Consider where you live

Will you be moving out of home or relocating to study? Accommodation can be pricey, period, so it pays to factor in all the costs involved – from rent to utility bills to transport costs to time spent commuting – to work out which option is best for you. 

“When looking for student-friendly accommodation, you should understand that the closer to campus and the more support offered, the higher the price might be per week,” said Gallo. “But the additional cost of staying in ACU student accommodation, for example, could be offset by all the inclusions offered plus saving in transport costs. It’s especially worth considering in your first year until you find your feet in a new city.”

If you’re renting privately, look to have housemates where possible and, if a landlord wants to increase your rent, seek to negotiate. Contact the ACU Rental Advisory Service if you need help finding safe, private rental accommodation to best suit your needs. Student accommodation scholarships are also available to assist with the cost of living away from home.

Take advantage of discounts

Every dollar you can save helps as a university student – so shop smartly. Start by finding cheaper options for your everyday staples, such as shopping at the local produce market instead of the supermarket. Your student card is also your ticket to discounts everywhere from clothing stores to cinemas to hairdressers to gyms, so find out where you can use it to save a few bucks. ACU’s free online student discount program, ACUXtra, offers hundreds of discounts to help you stretch your budget and save on everyday items. And many pubs and restaurants run ‘uni nights’ or offer discounted meal specials if you flash your student card. 

Cook at home

Eating out is expensive and an easy way to cut costs is to cook most meals at home. Cooking from scratch with in-season fruit and vegetables, lentils, beans and cheap cuts of meat won’t just save you money, it’s often better for your health than eating out. Instead of cooking one meal at a time, try cooking in bulk and taking leftovers to uni for lunch the next day or freezing individual portions to reheat at times when you’re too busy to cook. 

Students cooking a sharehouse

Shop second-hand goods

Buying your clothes and household goods from second-hand stores or online marketplaces is good for your pocket and the planet. Yes, you can buy what you need through a cheap retailer instead, but the quality tends to match the price. Buying preloved items may take a bit of sifting through the racks, but you’ll find better quality for your buck – and you will also contribute to the circular economy, preventing perfectly good items from going to landfill.

Don’t go it alone in an emergency

If you do experience unexpected financial hardship once you start uni, you are not alone. Seek the assistance of a free financial counsellor. They’ll help you work through the situation and help you negotiate with your landlord, utility companies and other creditors around debt relief. There are organisations and government agencies that can help you in an emergency with food, housing and bills, as well as emotional support. For more, read urgent help with money at Moneysmart.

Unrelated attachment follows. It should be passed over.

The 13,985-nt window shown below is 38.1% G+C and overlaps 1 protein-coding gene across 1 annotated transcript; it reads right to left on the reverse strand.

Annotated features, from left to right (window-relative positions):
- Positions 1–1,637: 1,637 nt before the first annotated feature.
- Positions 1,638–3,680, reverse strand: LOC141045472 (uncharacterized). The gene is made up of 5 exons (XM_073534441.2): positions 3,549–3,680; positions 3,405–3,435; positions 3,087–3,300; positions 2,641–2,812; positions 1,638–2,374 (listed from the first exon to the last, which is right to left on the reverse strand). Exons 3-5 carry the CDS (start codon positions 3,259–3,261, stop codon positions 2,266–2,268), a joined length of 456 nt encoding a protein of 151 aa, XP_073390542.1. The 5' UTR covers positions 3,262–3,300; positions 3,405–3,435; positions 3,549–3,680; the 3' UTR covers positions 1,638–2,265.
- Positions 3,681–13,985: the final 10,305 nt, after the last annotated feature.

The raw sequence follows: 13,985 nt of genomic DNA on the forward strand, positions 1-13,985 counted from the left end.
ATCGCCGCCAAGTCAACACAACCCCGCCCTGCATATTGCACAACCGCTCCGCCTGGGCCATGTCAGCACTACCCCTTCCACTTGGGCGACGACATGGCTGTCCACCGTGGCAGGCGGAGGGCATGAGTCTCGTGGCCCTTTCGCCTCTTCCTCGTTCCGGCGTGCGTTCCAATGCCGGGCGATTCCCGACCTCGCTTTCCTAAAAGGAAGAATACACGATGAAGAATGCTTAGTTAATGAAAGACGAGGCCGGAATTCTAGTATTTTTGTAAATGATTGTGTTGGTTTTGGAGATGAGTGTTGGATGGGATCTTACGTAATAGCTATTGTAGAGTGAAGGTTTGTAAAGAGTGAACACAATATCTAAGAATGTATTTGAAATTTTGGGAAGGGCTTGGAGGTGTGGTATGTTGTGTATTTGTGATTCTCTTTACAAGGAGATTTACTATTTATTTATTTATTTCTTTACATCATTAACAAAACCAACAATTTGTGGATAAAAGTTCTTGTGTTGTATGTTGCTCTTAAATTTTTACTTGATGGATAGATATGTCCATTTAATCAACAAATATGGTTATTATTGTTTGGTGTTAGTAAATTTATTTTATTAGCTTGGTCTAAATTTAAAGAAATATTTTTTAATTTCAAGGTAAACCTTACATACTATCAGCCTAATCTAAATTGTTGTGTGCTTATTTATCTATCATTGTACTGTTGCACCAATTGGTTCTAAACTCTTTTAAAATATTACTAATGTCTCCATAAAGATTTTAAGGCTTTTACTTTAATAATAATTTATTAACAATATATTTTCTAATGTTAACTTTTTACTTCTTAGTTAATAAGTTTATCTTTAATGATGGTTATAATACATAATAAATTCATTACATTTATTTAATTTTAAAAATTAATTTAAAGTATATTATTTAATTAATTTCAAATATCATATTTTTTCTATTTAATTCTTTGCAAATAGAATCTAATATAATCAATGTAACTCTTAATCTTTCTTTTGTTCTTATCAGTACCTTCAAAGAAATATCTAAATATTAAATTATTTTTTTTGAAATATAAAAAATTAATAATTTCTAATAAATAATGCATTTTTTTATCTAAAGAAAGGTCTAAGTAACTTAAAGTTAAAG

Stay in touch with your lecturers and course coordinators and communicate clearly with them if your money worries are affecting your studies. ACU also has a range of student services to support you through your degree, and you may want to speak with a counsellor if financial stress starts to affect your mental health.

Get financially literate before you graduate

Following the steps above will help you strengthen your money-savvy muscle while you’re at uni. And if you want to develop your financial literacy further, ACU’s Careers and Employability team has resources to help you understand the financial basics you’ll need to know when you start graduate employment, such as superannuation, tax and workplace conditions. You can also browse independent, unbiased resources at Moneysmart, listen to podcasts such as ACU alumna Victoria Devine’s She’s On The Money, or check out books like independent financial counsellor Scott Pape’s The Barefoot Investor.

Disclaimer: The information in this article is general in nature and does not constitute professional advice. Consider seeking independent financial advice for your personal circumstances.

Dreaming of uni life? Find out more about studying at ACU.

Impact brings you compelling stories, inspiring research, and big ideas from ACU. It's about the impact we’re having on our communities, and our Mission in action. It’s a practical resource for career, life and study.

At ACU it’s education, but not as you know it. We stand up for people in need, and causes that matter.

If you have a story idea or just want to say hello, do contact us.

Copyright@ Australian Catholic University 1998-2024 | ABN 15 050 192 660 CRICOS Reg: 00004G